Joe Biden spoke to Turkish President Recep Tayyip Erdogan

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source: usnews.com

Joe Biden spoke to Turkish President Recep Tayyip Erdogan after revealing that the United States was preparing to formally recognize the Armenian genocide.

Following reports in various media of a possible shift in U.S. foreign policy, the two leaders discussed "constructive bilateral relations with expanding areas of cooperation and effective management of differences." The State Department indicated that an announcement would be made on Saturday to mark the 106th anniversary of the tragic event.

On Friday, the White House reported that U.S. President Joe Biden had a phone call with his Turkish counterpart Recep Tayyip Erdogan a day after Washington's intentions to formally recognize the Armenian genocide were launched.

In a reading of the call, the White House did not mention the controversy, saying only that Biden called for a "constructive bilateral relationship with expanded areas of cooperation and effective management of disagreements."

The two leaders also agreed to join in person during a NATO summit in June.

On the other hand, the U.S. State Department says that an announcement regarding the Armenian genocide will be made this Friday, as it reveals the systematic killing and deportation of hundreds of thousands of Armenians (according to some sources, the number would amount to 1.5 million) by the Ottoman Empire beginning in 1915, amid expectations Biden will challenge Turkey to effectively justify genocide as genocide, which Ankara denies.

As far as the Armenian genocide is involved, you can foresee an announcement tomorrow. On Friday, State Department deputy spokeswoman Jalina Porter told reporters that she refused to provide details.

On Saturday, precisely 106 years of the deportation of Armenian intellectuals residing in Constantinople, capital of the Ottoman Empire, in April 1915 are commemorated, the fact that historians usually consider as the beginning of the Armenian genocide.

As U.S. officials revealed Tuesday, Biden is preparing to formally acknowledge that the events that took place more than a century ago were genocide, as in France, Germany, Argentina, and Brazil, many Others have already done so. In the case of the United States, the situation is more secretive: Congress has recognized the Armenian genocide in its resolutions, but the government has maintained a more ambiguous stance to counter Turkey, an ally within NATO, and has committed genocide. Avoided using the term.

Armenian-American lawmakers and activists are pressuring Biden to announce on or before Armenian Genocide Remembrance Day to be observed on Saturday.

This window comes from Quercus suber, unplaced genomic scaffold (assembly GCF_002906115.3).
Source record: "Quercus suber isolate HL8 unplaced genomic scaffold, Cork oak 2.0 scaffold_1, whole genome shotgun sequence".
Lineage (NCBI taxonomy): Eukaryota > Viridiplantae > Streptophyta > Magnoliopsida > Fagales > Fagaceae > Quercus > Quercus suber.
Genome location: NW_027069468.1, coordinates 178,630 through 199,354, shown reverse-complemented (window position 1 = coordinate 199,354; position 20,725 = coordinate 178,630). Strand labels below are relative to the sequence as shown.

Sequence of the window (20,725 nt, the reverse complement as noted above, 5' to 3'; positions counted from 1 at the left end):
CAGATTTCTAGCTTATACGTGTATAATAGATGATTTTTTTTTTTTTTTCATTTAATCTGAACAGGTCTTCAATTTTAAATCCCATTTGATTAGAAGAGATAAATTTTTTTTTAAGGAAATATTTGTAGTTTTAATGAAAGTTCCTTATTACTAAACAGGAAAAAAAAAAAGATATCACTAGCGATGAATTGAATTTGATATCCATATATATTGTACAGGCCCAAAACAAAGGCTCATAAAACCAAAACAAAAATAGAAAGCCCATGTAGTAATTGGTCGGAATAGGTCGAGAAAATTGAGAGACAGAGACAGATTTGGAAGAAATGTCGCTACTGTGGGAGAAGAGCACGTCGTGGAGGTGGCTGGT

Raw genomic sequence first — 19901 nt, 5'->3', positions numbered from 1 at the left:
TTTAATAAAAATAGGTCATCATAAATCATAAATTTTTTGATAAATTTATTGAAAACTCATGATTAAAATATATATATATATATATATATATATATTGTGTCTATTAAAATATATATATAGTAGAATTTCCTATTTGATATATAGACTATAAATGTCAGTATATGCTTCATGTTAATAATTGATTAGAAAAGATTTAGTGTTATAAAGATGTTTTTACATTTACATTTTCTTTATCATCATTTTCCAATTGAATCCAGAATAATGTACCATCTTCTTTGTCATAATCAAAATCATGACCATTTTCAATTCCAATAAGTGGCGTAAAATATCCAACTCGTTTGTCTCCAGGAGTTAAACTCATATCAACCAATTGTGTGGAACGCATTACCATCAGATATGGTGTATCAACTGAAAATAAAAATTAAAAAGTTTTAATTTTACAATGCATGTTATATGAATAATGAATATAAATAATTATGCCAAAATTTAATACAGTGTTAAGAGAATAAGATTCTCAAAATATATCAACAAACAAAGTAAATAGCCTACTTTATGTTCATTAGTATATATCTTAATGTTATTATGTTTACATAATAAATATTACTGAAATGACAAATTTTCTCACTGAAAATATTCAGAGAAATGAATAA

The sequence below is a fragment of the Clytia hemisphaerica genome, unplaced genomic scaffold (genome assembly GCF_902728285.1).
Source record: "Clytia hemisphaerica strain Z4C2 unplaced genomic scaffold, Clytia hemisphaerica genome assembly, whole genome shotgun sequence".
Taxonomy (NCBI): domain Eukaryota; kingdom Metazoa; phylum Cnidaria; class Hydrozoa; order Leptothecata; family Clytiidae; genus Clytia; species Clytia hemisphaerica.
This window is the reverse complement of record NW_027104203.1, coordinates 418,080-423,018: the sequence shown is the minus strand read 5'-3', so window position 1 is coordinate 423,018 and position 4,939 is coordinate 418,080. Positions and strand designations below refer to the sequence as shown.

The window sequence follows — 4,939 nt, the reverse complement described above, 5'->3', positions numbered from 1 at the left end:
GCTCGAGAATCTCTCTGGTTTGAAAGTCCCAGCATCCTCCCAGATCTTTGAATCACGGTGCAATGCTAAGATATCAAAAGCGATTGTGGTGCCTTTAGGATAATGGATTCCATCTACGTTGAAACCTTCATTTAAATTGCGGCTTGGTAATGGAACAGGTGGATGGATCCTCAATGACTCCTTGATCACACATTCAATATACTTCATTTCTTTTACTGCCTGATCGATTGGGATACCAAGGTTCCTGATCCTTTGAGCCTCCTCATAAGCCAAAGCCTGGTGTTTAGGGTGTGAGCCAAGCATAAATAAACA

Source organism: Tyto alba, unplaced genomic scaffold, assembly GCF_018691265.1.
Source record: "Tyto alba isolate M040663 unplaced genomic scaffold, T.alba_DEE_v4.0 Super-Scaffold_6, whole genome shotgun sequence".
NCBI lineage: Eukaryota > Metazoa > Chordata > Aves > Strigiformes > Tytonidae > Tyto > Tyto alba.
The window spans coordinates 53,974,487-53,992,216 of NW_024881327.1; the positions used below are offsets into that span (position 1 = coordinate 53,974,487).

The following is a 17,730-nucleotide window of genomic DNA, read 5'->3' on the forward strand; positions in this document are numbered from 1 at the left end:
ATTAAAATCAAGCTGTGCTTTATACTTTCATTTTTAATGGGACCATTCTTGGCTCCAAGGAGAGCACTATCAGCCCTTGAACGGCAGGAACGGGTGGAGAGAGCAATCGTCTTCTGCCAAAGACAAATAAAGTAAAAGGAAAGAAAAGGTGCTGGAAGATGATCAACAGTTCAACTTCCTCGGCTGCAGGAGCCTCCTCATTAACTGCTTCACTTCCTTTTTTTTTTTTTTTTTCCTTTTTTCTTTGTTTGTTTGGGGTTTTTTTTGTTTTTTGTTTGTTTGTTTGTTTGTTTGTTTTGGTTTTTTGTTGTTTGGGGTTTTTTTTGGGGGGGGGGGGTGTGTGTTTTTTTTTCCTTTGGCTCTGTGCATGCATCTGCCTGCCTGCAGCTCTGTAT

One possibility is that Biden includes the acknowledgment of genocide in the annual proclamation of remembrance day that presidents often issue. Biden's forerunners refrain from using genocide in a statement reminiscent of a dark moment in history.

On Wednesday, a bipartisan group of more than 100 members of the House of Representatives signed a letter to Biden asking him to become U.S president, formally acknowledging the outrages committed by the then Ottoman Empire. Democratic Rep. Adam Schiff of California led the letter.

The lawmakers wrote that the U.S. government's embarrassing silence on the historical fact of the Armenian genocide has been going on for a long time, and it must end. We urge you to keep your promises and tell the truth.

On Wednesday, White House Press Secretary Jen Psaki said that the president would have more to say on Saturday, the day of the memorial service.

The New York Times and The Wall Street Journal were the first to report that Biden is preparing to acknowledge the genocide.

If Biden goes ahead, he will almost certainly face rejection from Turkey, which the E.U. has successfully lobbied past presidents to sidestep the issue.

Turkish Foreign Minister Mevlut Cavusoglu insisted earlier this week that Turkey was not concerned about any decision Biden might make and suggested that such a move would face a harsh backlash.

If the United States wants our relations to deteriorate, it is up to them, he said in an interview with Turkish news channel Haber Turk.

Relations between Ankara and Washington, once recognized diplomatic partners, have deteriorated in recent years over Syria, Turkey's alliance with Russia, and Turkey's current naval invasion in the Eastern Mediterranean that U.S. officials have described as destabilizing.

During last year's campaign, Biden drew the attention of Turkish officials after an interview with The New York Times in which he spoke in support of "independent" Erdogan's opposition to Turkey. Still, Turkey was hoping to restore relations. Erdogan developed a passionate relationship with former President Donald Trump, who never paid attention to Turkey's history of human rights abuses.